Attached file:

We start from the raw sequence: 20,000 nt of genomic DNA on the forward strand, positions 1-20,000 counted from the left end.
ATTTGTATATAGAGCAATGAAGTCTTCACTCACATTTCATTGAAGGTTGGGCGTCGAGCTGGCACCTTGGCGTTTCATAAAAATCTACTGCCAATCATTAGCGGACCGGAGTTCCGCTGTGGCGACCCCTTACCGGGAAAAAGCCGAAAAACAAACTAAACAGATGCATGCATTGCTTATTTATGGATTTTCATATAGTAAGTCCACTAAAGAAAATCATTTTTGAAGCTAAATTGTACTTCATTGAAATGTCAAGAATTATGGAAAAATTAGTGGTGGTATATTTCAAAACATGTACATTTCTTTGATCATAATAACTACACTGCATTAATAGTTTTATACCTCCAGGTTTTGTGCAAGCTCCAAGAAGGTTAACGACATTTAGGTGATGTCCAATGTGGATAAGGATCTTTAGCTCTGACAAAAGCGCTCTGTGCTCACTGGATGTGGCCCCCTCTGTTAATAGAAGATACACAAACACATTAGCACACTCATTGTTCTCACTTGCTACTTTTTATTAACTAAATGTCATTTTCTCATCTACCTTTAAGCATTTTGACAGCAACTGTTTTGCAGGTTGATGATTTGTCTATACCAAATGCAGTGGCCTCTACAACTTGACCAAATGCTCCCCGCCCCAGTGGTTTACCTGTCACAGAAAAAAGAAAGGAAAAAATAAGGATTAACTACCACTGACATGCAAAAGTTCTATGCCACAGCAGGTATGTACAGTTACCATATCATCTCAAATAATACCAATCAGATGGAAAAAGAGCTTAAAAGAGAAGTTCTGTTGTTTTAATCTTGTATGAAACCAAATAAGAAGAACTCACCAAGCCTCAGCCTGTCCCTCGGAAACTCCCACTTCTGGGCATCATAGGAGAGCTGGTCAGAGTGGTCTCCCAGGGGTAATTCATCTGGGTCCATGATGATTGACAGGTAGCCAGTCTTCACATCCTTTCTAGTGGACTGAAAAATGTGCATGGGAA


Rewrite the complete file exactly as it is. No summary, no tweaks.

We start from the raw sequence: 20,000 nt of genomic DNA on the forward strand, positions 1-20,000 counted from the left end.
ATTTGTATATAGAGCAATGAAGTCTTCACTCACATTTCATTGAAGGTTGGGCGTCGAGCTGGCACCTTGGCGTTTCATAAAAATCTACTGCCAATCATTAGCGGACCGGAGTTCCGCTGTGGCGACCCCTTACCGGGAAAAAGCCGAAAAACAAACTAAACAGATGCATGCATTGCTTATTTATGGATTTTCATATAGTAAGTCCACTAAAGAAAATCATTTTTGAAGCTAAATTGTACTTCATTGAAATGTCAAGAATTATGGAAAAATTAGTGGTGGTATATTTCAAAACATGTACATTTCTTTGATCATAATAACTACACTGCATTAATAGTTTTATACCTCCAGGTTTTGTGCAAGCTCCAAGAAGGTTAACGACATTTAGGTGATGTCCAATGTGGATAAGGATCTTTAGCTCTGACAAAAGCGCTCTGTGCTCACTGGATGTGGCCCCCTCTGTTAATAGAAGATACACAAACACATTAGCACACTCATTGTTCTCACTTGCTACTTTTTATTAACTAAATGTCATTTTCTCATCTACCTTTAAGCATTTTGACAGCAACTGTTTTGCAGGTTGATGATTTGTCTATACCAAATGCAGTGGCCTCTACAACTTGACCAAATGCTCCCCGCCCCAGTGGTTTACCTGTCACAGAAAAAAGAAAGGAAAAAATAAGGATTAACTACCACTGACATGCAAAAGTTCTATGCCACAGCAGGTATGTACAGTTACCATATCATCTCAAATAATACCAATCAGATGGAAAAAGAGCTTAAAAGAGAAGTTCTGTTGTTTTAATCTTGTATGAAACCAAATAAGAAGAACTCACCAAGCCTCAGCCTGTCCCTCGGAAACTCCCACTTCTGGGCATCATAGGAGAGCTGGTCAGAGTGGTCTCCCAGGGGTAATTCATCTGGGTCCATGATGATTGACAGGTAGCCAGTCTTCACATCCTTTCTAGTGGACTGAAAAATGTGCATGGGAA